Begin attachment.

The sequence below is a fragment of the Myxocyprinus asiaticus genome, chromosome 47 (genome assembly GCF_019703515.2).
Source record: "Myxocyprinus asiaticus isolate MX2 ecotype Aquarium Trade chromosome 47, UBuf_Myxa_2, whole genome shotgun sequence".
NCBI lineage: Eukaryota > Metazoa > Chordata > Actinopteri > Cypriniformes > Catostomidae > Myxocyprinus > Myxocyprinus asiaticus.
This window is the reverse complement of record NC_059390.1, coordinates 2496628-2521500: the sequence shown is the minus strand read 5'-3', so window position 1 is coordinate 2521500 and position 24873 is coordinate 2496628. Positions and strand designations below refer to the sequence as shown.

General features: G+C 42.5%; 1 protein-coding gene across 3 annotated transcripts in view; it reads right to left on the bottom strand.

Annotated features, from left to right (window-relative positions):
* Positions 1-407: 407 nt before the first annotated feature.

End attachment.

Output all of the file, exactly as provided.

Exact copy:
The sequence below is a fragment of the Myxocyprinus asiaticus genome, chromosome 47 (genome assembly GCF_019703515.2).
Source record: "Myxocyprinus asiaticus isolate MX2 ecotype Aquarium Trade chromosome 47, UBuf_Myxa_2, whole genome shotgun sequence".
NCBI lineage: Eukaryota > Metazoa > Chordata > Actinopteri > Cypriniformes > Catostomidae > Myxocyprinus > Myxocyprinus asiaticus.
This window is the reverse complement of record NC_059390.1, coordinates 2496628-2521500: the sequence shown is the minus strand read 5'-3', so window position 1 is coordinate 2521500 and position 24873 is coordinate 2496628. Positions and strand designations below refer to the sequence as shown.

General features: G+C 42.5%; 1 protein-coding gene across 3 annotated transcripts in view; it reads right to left on the bottom strand.

Annotated features, from left to right (window-relative positions):
* Positions 1-407: 407 nt before the first annotated feature.